News in brief: Enabled Archaeology

A round-up of some of the latest archaeological stories in the UK.

Heritage at risk

Historic England has published its annual Heritage at Risk Register, revealing that 130 historic buildings and sites have been declared ‘at risk’ over the past year. They include a 17th-century cottage in West Sussex, once home to poet and artist William Blake (1757-1827), as well as one of the oldest windmills in England, Bourn Mill in Cambridgeshire, dating back at least to 1636.

PHOTO: Charlie Round-Turner.

On a more positive note, 233 sites have been removed from the register, including Battersea Power Station in London, an icon of the city’s 20th-century industrial heritage. Plumpton Rocks, an 18th-century designed landscape in Yorkshire, Lincoln Castle, and the 14th-century Cresswell Tower in Northumberland have also been declared ‘saved’.

Notable research

A new research project, ‘Beyond Notability’, will use the archives of the Society of Antiquaries of London as well as those of the Royal Archaeological Institute to re-evaluate women’s work in archaeology, history, and heritage in Britain between 1870 and 1950.

The £929,729 project will examine the archaeologists’ educational backgrounds, field careers, personal lives, and politics, and results will be released on an ongoing basis as a publicly available data set integrated with Wikipedia.

‘Beyond Notability’ is funded by the Arts and Humanities Research Council and will be led by the Institute of Classical Studies at the University of London’s School of Advanced Study, in partnership with the Society of Antiquaries of London and the University of Southampton Digital Humanities. For more information, see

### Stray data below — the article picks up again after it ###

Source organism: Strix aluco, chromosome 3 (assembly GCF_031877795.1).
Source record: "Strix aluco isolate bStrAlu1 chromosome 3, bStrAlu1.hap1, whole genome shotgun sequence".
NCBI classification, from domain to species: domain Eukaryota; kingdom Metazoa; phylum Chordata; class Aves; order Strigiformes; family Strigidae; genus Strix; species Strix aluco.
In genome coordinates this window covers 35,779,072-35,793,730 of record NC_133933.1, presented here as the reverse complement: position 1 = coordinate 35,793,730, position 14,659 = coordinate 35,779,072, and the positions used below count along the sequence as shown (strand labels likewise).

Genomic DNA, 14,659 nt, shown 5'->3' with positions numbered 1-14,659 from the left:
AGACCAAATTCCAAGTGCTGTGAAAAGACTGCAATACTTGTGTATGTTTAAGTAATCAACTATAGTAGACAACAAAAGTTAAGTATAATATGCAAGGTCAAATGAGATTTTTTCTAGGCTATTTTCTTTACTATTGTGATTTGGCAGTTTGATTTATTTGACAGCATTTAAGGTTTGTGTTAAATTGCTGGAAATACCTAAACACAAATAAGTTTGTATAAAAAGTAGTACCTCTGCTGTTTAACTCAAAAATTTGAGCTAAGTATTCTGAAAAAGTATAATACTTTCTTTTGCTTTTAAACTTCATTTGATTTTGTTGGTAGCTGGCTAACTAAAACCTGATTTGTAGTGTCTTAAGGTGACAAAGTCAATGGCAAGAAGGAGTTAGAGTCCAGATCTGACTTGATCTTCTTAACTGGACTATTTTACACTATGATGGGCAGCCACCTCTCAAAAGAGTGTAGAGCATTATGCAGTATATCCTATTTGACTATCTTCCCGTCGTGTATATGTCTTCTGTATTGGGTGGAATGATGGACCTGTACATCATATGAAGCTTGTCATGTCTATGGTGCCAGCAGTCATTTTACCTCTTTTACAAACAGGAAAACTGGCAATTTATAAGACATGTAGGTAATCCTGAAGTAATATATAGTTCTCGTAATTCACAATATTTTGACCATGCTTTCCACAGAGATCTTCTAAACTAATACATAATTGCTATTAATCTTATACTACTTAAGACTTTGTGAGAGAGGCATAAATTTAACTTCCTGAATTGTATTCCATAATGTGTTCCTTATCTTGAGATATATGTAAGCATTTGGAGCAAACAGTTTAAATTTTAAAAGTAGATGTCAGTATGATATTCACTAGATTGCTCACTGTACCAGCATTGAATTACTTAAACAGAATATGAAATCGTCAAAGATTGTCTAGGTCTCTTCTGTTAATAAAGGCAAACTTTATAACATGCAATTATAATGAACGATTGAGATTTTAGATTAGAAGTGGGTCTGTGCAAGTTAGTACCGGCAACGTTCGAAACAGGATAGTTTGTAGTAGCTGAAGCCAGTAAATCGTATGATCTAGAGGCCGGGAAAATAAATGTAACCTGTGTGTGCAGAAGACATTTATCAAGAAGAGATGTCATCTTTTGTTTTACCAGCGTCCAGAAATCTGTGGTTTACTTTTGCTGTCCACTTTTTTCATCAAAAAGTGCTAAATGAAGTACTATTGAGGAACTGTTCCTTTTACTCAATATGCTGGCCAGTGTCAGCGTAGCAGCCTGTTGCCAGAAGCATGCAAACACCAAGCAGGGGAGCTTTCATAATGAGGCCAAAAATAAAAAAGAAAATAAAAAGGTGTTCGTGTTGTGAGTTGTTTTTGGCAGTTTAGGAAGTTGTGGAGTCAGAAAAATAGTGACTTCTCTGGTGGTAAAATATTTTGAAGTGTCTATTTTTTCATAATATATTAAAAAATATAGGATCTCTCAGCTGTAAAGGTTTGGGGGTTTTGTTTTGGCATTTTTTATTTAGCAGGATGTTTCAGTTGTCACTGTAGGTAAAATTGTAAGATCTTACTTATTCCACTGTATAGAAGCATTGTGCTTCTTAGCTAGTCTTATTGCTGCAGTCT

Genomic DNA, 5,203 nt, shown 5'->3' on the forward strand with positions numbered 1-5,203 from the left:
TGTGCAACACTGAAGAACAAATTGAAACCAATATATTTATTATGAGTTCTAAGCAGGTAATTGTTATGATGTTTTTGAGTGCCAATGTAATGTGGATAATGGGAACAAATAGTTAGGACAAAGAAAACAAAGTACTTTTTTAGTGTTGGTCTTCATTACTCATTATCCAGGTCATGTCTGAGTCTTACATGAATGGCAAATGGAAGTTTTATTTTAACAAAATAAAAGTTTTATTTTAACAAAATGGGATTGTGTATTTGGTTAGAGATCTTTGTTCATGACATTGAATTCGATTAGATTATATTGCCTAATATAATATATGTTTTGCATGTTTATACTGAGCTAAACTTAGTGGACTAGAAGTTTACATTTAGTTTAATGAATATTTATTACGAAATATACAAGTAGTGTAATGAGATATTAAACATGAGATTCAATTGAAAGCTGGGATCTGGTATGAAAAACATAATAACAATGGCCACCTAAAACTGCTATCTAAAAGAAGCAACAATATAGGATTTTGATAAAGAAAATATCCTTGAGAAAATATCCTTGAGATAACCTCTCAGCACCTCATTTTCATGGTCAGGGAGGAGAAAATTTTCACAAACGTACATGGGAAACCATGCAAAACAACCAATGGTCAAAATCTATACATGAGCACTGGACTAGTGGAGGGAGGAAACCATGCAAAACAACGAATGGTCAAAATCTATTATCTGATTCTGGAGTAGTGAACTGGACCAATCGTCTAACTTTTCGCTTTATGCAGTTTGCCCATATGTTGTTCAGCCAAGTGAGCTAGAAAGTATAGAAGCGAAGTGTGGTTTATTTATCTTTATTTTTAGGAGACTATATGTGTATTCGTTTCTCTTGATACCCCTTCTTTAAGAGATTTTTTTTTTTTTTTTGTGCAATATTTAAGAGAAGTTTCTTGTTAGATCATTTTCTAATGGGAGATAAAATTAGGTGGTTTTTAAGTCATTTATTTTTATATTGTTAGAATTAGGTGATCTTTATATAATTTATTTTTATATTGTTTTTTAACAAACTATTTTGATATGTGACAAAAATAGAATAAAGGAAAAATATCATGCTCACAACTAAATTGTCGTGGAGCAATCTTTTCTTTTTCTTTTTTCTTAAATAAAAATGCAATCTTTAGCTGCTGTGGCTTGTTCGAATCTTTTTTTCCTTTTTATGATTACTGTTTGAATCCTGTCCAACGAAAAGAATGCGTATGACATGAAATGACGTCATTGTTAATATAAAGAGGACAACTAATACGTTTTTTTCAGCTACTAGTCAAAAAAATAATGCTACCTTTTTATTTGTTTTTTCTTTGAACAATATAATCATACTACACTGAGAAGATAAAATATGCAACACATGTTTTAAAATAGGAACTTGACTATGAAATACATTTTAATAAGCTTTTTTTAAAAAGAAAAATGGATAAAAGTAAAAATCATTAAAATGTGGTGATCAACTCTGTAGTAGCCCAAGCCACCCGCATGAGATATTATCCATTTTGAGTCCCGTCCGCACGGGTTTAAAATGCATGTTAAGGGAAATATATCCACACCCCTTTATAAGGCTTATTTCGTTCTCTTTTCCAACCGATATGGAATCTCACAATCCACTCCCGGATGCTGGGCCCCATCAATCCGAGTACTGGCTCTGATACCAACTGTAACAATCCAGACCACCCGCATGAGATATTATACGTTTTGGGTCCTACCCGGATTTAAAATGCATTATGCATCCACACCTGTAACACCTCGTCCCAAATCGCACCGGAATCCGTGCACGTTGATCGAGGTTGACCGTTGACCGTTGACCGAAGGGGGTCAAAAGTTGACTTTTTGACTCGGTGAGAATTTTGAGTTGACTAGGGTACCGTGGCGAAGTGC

Enabled Archaeology

The Enabled Archaeology Foundation, a registered charity founded ‘to empower, enable, and combat negative attitudes to dis/Abled involvement in heritage’, has launched a new website with articles and resources designed to support access to archaeology as a practice and a profession.

The new platform includes an ‘Articles and News’ section, with articles on inclusion, equality, and enabled archaeology, as well as a ‘Further Support and Resources’ section, with links to further websites, organisations, articles, projects, guides, and podcasts.

The website also features an events calendar and information for employers.

The charity is interested to hear from anyone with content or events that could be featured on the new website. Find out more at and via @EAFCharity on Twitter.